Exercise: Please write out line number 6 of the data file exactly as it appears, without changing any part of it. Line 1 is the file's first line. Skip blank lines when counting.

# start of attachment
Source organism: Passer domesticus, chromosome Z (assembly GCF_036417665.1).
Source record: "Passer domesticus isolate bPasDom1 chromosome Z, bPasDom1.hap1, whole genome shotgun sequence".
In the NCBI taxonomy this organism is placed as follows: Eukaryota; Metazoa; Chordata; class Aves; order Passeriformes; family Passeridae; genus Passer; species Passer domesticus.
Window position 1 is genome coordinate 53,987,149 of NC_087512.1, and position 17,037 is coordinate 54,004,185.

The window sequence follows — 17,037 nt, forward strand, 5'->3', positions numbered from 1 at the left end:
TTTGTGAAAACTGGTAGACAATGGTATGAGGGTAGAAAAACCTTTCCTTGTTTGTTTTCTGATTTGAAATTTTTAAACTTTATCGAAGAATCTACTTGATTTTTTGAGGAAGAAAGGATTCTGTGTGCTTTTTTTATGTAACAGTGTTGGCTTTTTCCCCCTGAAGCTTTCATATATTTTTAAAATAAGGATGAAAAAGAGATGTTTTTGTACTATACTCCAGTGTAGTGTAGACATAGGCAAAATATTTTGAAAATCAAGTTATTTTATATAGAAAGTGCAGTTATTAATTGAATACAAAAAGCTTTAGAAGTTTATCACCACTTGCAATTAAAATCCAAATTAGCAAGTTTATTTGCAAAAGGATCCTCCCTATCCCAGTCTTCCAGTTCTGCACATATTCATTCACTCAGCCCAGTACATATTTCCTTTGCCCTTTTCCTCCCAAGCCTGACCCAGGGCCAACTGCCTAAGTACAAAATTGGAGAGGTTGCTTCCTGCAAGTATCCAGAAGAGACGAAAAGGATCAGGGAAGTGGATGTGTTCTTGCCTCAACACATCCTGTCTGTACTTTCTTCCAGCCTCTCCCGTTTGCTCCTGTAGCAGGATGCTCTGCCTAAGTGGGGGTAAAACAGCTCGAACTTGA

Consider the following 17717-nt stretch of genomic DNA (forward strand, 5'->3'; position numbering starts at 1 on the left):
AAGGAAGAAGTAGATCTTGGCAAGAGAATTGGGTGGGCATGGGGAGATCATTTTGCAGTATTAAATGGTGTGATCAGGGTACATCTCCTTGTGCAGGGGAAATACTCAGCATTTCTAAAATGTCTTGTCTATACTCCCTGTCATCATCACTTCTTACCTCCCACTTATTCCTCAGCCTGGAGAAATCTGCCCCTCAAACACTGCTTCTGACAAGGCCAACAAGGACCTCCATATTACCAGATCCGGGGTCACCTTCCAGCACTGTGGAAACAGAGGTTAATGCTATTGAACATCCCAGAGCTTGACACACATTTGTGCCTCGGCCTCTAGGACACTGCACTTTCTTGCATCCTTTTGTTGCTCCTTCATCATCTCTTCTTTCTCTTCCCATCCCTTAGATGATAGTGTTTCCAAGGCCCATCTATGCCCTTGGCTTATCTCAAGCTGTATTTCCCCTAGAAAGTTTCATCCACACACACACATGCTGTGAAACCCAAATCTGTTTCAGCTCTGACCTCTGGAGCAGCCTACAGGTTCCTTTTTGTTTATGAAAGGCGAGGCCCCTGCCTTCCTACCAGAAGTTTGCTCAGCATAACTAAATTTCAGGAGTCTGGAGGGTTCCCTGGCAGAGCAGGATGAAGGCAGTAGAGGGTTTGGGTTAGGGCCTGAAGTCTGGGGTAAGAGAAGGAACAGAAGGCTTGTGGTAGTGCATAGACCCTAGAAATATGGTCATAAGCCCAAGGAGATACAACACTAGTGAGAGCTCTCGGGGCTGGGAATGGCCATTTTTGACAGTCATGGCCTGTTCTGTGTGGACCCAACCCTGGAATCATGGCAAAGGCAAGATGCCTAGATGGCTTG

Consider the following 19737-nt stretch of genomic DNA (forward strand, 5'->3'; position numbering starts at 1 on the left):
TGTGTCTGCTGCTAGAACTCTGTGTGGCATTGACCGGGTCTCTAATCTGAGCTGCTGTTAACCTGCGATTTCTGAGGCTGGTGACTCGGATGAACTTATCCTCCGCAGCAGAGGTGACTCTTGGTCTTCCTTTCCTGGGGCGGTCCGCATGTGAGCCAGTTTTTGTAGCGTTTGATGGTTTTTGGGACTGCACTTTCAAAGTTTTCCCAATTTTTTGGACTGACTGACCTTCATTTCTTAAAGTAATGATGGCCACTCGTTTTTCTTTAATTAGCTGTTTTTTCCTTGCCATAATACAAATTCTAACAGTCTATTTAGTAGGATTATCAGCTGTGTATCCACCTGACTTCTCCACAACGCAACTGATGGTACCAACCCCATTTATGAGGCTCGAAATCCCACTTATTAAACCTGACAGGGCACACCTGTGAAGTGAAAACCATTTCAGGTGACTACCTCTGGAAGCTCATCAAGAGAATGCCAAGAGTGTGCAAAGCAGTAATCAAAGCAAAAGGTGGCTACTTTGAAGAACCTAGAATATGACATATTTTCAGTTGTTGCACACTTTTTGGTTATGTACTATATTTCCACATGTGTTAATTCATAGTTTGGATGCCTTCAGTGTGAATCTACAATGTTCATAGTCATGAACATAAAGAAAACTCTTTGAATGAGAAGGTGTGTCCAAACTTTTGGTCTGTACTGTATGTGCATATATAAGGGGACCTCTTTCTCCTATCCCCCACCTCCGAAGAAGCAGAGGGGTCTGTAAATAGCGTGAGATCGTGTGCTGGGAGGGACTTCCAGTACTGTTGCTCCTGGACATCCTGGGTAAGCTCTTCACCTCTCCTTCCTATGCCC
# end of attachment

TTTGTGAAAACTGGTAGACAATGGTATGAGGGTAGAAAAACCTTTCCTTGTTTGTTTTCTGATTTGAAATTTTTAAACTTTATCGAAGAATCTACTTGATTTTTTGAGGAAGAAAGGATTCTGTGTGCTTTTTTTATGTAACAGTGTTGGCTTTTTCCCCCTGAAGCTTTCATATATTTTTAAAATAAGGATGAAAAAGAGATGTTTTTGTACTATACTCCAGTGTAGTGTAGACATAGGCAAAATATTTTGAAAATCAAGTTATTTTATATAGAAAGTGCAGTTATTAATTGAATACAAAAAGCTTTAGAAGTTTATCACCACTTGCAATTAAAATCCAAATTAGCAAGTTTATTTGCAAAAGGATCCTCCCTATCCCAGTCTTCCAGTTCTGCACATATTCATTCACTCAGCCCAGTACATATTTCCTTTGCCCTTTTCCTCCCAAGCCTGACCCAGGGCCAACTGCCTAAGTACAAAATTGGAGAGGTTGCTTCCTGCAAGTATCCAGAAGAGACGAAAAGGATCAGGGAAGTGGATGTGTTCTTGCCTCAACACATCCTGTCTGTACTTTCTTCCAGCCTCTCCCGTTTGCTCCTGTAGCAGGATGCTCTGCCTAAGTGGGGGTAAAACAGCTCGAACTTGA